In preparation for Memorial Day, members of Boy Scout Troop 4027, American Legion Post 1420, Civilian Air Patrol, girl scouts, cub scouts, community members and veterans gathered at Cedar Hill Cemetery and Mausoleum to place flags at the veteran grave markers and headstones.
On Saturday, May 21, the various groups gathered at Cedar Hill’s main office to receive instructions for the morning and then dispersed to place the flags. Cedar Hill Cemetery and Mausoleum was first established in 1865 and covers 148 acres of land.
From 11:30 a.m. to about 1:30 p.m., each group placed flags and returned to the entrance of the cemetery. Troop 4027 Scout Leader Kevin Hovencamp called his scouts to attention and other groups followed as several scouts lowered the American flag at the entrance to the cemetery. According to Hovencamp, over a 1000 flags were placed throughout the cemetery and Town Supervisor Gil Piaquadio shared words of gratitude for the groups that came out to place the flags at all the markers.
Newburgh resident Ann Fisher, joined by her daughter Lisa Garzetta, arrived at Cedar Hill and helped place flags in front of a mausoleum and shared she was grateful to see the support of the various groups out with the flag placements.
“We have so much to be grateful for. Our freedom. Our independence,” Fisher said.
2nd Lieutenant Guy Borges and Captain Michael Mazanec of the Civilian Air Patrol [CAP] who helped in the placing of the flags reflected on the importance of Memorial Day and what it meant to place the flags. CAP also had several cadets who assisted in the flag placing.
“It’s important to remember our veterans. It’s good to come out and clean them [the gravestones] up a little bit, put a flag there to remember, and make sure that name is never forgotten,” Borges said. “Living in this area, it has a very, very rich and long history as part of the story of American history.”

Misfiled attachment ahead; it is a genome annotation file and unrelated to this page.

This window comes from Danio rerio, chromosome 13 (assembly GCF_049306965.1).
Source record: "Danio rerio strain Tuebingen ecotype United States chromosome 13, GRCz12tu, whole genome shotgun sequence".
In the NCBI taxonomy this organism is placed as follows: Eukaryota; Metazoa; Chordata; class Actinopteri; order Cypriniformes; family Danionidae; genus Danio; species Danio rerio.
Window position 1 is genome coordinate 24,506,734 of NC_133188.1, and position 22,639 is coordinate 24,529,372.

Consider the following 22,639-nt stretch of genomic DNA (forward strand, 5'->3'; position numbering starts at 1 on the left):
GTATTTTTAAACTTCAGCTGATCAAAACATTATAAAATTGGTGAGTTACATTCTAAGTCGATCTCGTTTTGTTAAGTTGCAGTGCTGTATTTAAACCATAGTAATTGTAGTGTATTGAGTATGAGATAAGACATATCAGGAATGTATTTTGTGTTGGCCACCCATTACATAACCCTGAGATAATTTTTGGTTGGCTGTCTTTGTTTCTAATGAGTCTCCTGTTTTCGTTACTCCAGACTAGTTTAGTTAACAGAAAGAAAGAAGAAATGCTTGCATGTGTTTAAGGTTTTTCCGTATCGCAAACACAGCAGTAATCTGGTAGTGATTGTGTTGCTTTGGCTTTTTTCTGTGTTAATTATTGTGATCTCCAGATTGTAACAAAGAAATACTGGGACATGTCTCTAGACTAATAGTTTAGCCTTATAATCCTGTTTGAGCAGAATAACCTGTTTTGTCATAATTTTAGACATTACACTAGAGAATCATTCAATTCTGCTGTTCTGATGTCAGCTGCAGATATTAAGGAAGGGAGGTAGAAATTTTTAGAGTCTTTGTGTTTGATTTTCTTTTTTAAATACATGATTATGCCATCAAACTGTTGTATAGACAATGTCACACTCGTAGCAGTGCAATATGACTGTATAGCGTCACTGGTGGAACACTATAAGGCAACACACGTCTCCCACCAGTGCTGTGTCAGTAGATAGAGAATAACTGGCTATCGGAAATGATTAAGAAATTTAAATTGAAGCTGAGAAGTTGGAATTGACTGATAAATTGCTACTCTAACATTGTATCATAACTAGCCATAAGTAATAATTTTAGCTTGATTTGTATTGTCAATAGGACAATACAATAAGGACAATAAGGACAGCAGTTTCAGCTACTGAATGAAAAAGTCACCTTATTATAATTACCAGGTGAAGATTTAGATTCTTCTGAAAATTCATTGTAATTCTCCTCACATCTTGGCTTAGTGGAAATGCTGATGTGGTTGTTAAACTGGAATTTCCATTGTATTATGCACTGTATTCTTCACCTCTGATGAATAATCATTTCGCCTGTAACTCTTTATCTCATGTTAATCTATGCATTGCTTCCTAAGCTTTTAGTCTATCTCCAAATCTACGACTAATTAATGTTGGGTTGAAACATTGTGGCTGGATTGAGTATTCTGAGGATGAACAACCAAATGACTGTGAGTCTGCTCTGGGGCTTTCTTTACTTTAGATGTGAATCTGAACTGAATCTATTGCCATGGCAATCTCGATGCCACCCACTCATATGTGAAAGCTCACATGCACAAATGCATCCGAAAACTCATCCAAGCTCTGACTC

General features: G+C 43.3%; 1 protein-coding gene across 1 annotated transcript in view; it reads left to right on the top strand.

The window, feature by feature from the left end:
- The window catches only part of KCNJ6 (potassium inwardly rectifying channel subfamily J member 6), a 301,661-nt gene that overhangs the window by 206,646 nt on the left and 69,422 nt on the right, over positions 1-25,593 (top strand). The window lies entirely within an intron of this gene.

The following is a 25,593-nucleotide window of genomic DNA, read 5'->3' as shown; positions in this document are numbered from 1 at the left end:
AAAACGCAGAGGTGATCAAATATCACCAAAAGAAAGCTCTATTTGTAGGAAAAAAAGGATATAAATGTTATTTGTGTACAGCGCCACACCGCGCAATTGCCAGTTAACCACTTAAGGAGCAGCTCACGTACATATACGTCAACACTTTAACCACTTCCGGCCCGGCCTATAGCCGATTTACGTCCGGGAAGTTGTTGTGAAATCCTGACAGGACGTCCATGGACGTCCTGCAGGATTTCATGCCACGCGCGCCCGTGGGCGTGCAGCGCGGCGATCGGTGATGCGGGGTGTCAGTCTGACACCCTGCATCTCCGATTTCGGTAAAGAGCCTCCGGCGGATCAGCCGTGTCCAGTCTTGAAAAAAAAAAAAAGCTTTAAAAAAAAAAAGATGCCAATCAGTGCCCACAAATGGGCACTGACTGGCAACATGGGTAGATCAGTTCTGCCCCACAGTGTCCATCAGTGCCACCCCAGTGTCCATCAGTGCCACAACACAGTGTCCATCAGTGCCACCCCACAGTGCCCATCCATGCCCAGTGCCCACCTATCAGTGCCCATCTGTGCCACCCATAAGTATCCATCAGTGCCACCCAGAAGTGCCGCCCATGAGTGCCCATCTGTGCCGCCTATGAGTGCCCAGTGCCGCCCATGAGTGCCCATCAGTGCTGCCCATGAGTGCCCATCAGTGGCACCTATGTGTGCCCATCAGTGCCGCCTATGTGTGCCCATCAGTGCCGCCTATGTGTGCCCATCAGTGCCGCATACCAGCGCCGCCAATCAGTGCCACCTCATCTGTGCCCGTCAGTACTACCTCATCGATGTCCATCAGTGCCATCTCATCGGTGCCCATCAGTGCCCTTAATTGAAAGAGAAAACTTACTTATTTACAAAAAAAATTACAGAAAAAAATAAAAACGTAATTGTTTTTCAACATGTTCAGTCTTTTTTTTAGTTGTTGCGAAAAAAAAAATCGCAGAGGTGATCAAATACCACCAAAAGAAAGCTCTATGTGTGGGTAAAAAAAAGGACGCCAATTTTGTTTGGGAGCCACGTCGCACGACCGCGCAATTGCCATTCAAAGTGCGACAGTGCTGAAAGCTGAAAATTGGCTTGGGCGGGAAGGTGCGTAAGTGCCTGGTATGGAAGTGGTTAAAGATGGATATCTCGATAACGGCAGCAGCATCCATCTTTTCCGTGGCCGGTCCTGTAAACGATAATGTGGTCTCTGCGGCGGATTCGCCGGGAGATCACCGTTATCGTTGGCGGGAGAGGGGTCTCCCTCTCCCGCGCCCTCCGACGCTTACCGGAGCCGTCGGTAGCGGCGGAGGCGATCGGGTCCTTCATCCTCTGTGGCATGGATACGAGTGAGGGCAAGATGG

“With our organization being youth driven, it’s great to be able to get the cadets out and get them to start learning about honoring the veterans and watch them placing the flags at the headstones and markers,” Mazanec said. “This Memorial Day, any time you come near the American flag or you see a veteran marker or a monument in regards to service, I just ask the community to stop, take a moment, take it in, pay some respects, we wouldn’t be here without our veterans.”
Rob Ranghelli, who served in Vietnam, joined fellow veterans and community members to place flags during the morning. Ranghelli shared that placing the flags at the gravesites was a powerful experience for him as he reflected on the meaning of Memorial Day.
“Just going around and seeing the various grave markers, grave markers from veterans from World War II, Korea, Vietnam. Some of the Civil Air Patrol members who are helping us here said they found grave sites going all the way back to Teddy Roosevelt’s day and the Spanish American War. Some that might go back to the Civil War,” said Ranghelli. “Seeing all of those markers, it starts to affect you.”
Keeping the memory alive of Memorial Day is important to be taught in today’s generation, Ranghelli said.
German and Christina Delgado of Troop 4027 shared that they have been placing flags for several years now and sometimes, a different name or date is discovered. For both of them, it is important to continue this tradition and the memory of veterans alive.
“No matter what conflict, no matter what part of the army or no matter what part of civil corps or civilians by themselves, just remembering that they have sacrificed a lot,” German said. “Let’s try to make the world that we live in a little bit better for [the] next generations.”
“I think it’s really important to always know your history,” Christina said.
“Everyone should just like take a moment and just think about what everyone has given. We’re here because of them. We should be grateful for them.”